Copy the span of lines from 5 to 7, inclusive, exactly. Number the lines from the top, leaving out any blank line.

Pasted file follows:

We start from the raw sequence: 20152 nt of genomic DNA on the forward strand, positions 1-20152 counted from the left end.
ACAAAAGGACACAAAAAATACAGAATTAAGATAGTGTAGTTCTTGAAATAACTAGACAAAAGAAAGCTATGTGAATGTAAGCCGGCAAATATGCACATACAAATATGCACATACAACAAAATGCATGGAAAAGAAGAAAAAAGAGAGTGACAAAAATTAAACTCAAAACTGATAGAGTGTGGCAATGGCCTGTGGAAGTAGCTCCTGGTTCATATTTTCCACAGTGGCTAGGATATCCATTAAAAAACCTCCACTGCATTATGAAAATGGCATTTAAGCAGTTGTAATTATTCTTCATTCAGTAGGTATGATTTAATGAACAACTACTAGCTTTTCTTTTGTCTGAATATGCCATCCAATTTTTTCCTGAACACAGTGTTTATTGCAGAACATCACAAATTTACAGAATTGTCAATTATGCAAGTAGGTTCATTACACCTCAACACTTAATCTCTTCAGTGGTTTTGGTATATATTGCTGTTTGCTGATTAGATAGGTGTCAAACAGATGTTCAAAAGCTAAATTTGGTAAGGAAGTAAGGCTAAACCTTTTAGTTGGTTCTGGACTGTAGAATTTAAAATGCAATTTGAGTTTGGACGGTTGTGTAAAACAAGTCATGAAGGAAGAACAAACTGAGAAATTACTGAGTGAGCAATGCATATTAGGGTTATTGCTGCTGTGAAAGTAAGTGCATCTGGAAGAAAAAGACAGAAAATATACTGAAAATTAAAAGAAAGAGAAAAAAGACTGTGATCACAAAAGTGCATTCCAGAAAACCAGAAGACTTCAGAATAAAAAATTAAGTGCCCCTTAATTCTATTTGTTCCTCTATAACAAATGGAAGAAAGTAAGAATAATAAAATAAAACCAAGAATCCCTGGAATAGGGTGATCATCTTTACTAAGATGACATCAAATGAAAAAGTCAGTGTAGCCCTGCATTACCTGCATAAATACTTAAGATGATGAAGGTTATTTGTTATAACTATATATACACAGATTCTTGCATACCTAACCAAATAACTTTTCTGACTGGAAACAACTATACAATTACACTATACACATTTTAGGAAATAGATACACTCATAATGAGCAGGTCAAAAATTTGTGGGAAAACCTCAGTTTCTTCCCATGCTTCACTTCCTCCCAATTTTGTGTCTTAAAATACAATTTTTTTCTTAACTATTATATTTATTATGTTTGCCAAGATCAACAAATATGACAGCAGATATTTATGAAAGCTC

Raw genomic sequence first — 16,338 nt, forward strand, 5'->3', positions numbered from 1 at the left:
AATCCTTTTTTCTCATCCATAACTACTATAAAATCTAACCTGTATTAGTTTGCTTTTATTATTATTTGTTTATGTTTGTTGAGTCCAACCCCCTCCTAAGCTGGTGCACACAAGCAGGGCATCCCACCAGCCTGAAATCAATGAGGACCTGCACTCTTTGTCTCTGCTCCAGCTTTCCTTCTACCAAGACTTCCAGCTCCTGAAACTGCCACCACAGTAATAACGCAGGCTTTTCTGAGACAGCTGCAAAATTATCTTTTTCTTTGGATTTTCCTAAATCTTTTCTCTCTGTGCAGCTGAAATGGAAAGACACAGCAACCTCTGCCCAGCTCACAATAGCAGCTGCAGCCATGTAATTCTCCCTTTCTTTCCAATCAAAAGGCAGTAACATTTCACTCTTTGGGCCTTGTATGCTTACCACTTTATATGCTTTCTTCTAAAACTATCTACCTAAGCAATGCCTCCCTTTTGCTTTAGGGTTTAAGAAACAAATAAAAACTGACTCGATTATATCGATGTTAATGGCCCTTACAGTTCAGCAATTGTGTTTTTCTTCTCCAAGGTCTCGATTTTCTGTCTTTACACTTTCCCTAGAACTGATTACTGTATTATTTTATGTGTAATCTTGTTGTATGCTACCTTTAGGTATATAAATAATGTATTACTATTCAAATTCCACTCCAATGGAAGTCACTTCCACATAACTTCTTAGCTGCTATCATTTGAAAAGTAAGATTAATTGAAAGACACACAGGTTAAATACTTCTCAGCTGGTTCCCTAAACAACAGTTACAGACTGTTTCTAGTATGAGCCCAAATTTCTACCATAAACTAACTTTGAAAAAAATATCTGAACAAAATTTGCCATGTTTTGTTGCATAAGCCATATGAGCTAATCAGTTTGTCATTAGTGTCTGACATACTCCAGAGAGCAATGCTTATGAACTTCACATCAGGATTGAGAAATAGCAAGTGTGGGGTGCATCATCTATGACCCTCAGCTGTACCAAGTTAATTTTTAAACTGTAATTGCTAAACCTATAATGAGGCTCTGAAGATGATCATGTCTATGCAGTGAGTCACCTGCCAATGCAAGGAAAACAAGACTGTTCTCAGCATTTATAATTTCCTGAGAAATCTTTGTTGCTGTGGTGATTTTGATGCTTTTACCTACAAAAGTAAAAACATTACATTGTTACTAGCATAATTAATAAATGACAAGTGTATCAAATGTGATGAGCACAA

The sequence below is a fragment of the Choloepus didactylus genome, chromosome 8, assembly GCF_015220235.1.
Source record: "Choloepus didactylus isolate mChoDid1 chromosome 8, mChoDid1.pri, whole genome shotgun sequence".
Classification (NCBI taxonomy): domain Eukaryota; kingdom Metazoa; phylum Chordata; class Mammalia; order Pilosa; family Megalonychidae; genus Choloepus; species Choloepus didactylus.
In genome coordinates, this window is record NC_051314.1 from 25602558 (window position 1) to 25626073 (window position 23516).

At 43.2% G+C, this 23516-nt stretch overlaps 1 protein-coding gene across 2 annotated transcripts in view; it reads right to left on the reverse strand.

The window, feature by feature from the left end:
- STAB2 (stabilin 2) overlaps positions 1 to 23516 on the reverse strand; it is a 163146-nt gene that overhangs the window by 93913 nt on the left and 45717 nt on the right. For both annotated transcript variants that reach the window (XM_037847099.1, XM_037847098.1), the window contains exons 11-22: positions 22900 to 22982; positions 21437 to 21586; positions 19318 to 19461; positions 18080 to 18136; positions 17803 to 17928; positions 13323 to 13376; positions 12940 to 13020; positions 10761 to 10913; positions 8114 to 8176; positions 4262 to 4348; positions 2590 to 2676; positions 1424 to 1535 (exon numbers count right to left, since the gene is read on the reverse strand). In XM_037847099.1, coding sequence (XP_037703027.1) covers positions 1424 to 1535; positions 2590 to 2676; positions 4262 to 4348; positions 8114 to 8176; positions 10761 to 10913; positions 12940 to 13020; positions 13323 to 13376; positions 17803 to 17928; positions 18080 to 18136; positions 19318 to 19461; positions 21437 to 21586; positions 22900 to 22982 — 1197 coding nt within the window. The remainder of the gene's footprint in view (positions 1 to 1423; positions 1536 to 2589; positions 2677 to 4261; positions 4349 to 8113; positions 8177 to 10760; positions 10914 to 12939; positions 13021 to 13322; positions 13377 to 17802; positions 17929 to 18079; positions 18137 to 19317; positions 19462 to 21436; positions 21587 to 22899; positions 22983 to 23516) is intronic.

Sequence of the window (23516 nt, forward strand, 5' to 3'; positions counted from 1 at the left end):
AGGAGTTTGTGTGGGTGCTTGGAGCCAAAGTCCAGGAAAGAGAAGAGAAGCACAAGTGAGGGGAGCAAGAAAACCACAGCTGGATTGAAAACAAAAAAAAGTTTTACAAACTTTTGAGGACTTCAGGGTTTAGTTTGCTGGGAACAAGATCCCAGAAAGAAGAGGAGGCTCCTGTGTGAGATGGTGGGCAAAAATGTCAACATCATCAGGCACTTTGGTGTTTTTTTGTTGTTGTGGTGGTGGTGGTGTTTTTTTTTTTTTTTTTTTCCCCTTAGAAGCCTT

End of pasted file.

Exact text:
The sequence below is a fragment of the Choloepus didactylus genome, chromosome 8, assembly GCF_015220235.1.
Source record: "Choloepus didactylus isolate mChoDid1 chromosome 8, mChoDid1.pri, whole genome shotgun sequence".
Classification (NCBI taxonomy): domain Eukaryota; kingdom Metazoa; phylum Chordata; class Mammalia; order Pilosa; family Megalonychidae; genus Choloepus; species Choloepus didactylus.